Tag Archives: thanks

Preparing for the expedition

The final preparations are under way for the raptor expedition. Simon is moving Rosy and Girl to their new home in Naivasha today. He will be travelling to the UK on Friday to sort out a couple of things, after which he joins me in Ireland to help transport all the equipment back to Kenya. We will be travelling on 4th October, arriving in Nairobi on the following day. We have a busy first week, with three locations to visit, after which we will be going to a very remote location to release Mutt, a Bearded Vulture (Lammergeyer).

The first few months of the expedition will be spent in Kenya, where there is a huge diversity in habitat and, accordingly, raptor species. We hope to observe and photograph a large portion of the African species during this time. We will also be spending time in Ethiopia and possibly Tanzania before Christmas. In the New Year, we will be travelling south, after which we would like to spend some time in western and central Africa. We will interrupt our car expedition either in spring or in autumn of next year to catch the raptor migration through Israel.

The expedition is intended for data collection, as well as for material for the books. We hope to gather as much data as possible. We are in the process of trying to raise funds for this data collection so that we may be as thorough as possible. For example, it would be of great value to the exercise to be able to extend the trip to islands off mainland Africa, such as Madagascar. Finding funding is crucial to making that happen.

We will make every effort to keep this blog going regularly, if not daily. There will be times when we are away from any kind of Internet facility and for that, we are sorry. Sheryl Bottner has very kindly offered to help us with our Internet management while we are on the road. We will have a Facebook group going soon, as well as other networking tools. I hope you all enjoy following our adventure and feel free to participate by making comments, starting discussions, etc.

We’d like to thank everyone who has been so supportive throughout Rosy’s eye ordeal. News on his progress will follow soon. It has also been great to have everyone’s encouragement for this expedition. I hope it is successful and can contribute to the protection of raptors as well as to conservation more generally.

Thanks

Paula Kahumbu came over with her son Josh over the weekend and sat me down in front of the computer for an intense course. She used a new cell phone modem that cut through the fog and finally I was able to see the Wildlife Direct web site in the comfort of my own computer!

I noted with delight that I have been given quite a bit of money. Some $400 has been donated by three people. It is all the more  generous as I have never specified what I need money for, and to be honest I never thought I would get donations. Now that I have, I must first acknowledge how grateful I am, and also confide in those that support this work that I have had to make a lot of changes of late.

I am grateful to Fineley, Teresa and Antonio and can tell you all that I shall probably put this money into saving the sight of Rosy the male Crowned Eagle. I shall have to post this particular story soon, but in short,Rosy now 32 years old has cataracts in both eyes. He now sits on his shed floor with his mate occasionally descending from the nest tree above to help feed him. He must have an operation that can restore his sight to near normal. Frustratingly, the very laws put in place to help protect wildlife, instead of assisting and expediating the process have conspired to thwart his emergency export to the only animal eye hospital in Africa. I have a quote for the operation at some 14,797 Rand(about $2140) [email protected] (without airfare). I shall now try to raise funds for this project, perhaps through this blog.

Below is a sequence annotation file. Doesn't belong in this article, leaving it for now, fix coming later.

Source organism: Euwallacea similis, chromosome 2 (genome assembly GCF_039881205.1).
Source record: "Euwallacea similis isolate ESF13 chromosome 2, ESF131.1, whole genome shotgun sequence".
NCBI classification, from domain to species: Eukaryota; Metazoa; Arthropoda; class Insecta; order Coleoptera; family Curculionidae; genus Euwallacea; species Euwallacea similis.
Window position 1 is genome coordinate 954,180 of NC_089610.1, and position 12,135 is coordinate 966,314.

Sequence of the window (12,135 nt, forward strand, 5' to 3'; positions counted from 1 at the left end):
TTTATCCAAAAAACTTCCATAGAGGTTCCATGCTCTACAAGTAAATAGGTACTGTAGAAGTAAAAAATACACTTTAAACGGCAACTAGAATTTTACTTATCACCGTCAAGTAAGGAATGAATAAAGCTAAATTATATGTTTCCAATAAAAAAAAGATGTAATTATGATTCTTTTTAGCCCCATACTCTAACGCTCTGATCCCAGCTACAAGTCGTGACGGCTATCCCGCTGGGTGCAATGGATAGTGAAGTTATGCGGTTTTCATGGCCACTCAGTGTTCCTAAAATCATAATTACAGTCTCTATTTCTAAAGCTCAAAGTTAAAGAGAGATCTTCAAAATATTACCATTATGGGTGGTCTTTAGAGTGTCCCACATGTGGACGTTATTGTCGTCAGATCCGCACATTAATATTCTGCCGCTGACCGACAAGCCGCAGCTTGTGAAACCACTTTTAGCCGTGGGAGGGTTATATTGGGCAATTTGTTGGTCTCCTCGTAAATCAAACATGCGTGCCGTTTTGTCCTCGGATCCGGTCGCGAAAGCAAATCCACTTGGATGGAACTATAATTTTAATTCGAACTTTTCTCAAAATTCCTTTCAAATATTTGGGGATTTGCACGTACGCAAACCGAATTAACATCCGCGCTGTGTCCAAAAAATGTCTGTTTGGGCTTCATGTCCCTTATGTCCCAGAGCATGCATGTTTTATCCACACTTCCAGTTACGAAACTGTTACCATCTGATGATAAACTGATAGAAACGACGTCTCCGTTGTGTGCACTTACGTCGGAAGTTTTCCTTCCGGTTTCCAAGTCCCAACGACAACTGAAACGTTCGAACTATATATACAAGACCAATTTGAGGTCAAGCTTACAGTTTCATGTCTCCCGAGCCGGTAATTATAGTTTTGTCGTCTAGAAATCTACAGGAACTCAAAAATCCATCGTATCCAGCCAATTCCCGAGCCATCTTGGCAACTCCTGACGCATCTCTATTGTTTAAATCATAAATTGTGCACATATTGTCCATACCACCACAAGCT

In the last year there have been many changes in the life of my raptor collection due to necessary changes in how I live and support myself financially. I have not earned any money for this last year, having asked my former employer that I retire in order to re-evaluate my priorities. The reasons were mostly due to a domestic personal down-turn of events but inflation and increasing lack of security in the immediate area were additional factors.

This entails closing down all operations at Game Ranching Athi River where the birds and I live. I have actively tried to get the collection to its lowest for some years now, recognising that I cannot work, meet expectations and keep a menagerie of wild animals at the same time. The birds down from some 20, to 9 in the last year to now only 6. Most have been released (as is the objective) and others will be given new homes. I plan to be able to return to this former life, with some of my old collection of birds if possible once I am more secure and better able to manage them to a standard they deserve.

Far from backing out I hope to become more effective and better able to financially support these animals. I intend to get some important data regarding the status of raptors throughout Africa and ultimately earning some revenue.

I will be driving throughout Africa with Laila gathering material for a series of reports and books on raptors. Laila Bahaa-el-din is as passionate about raptors and conservation of wildlife as I.  She is a highly talented stills photographer and travelled widely working with monkeys, cheetah, tigers, vultures on three continents. She also knows how to organise and most importantly how to run a computer with all its unintelligble communication problems that so inhibit me. She will soon be writing on this blog, introducing the across Africa Raptor Expedition.

Thanks again to all of those that check in from time to time and especially to those who have donated.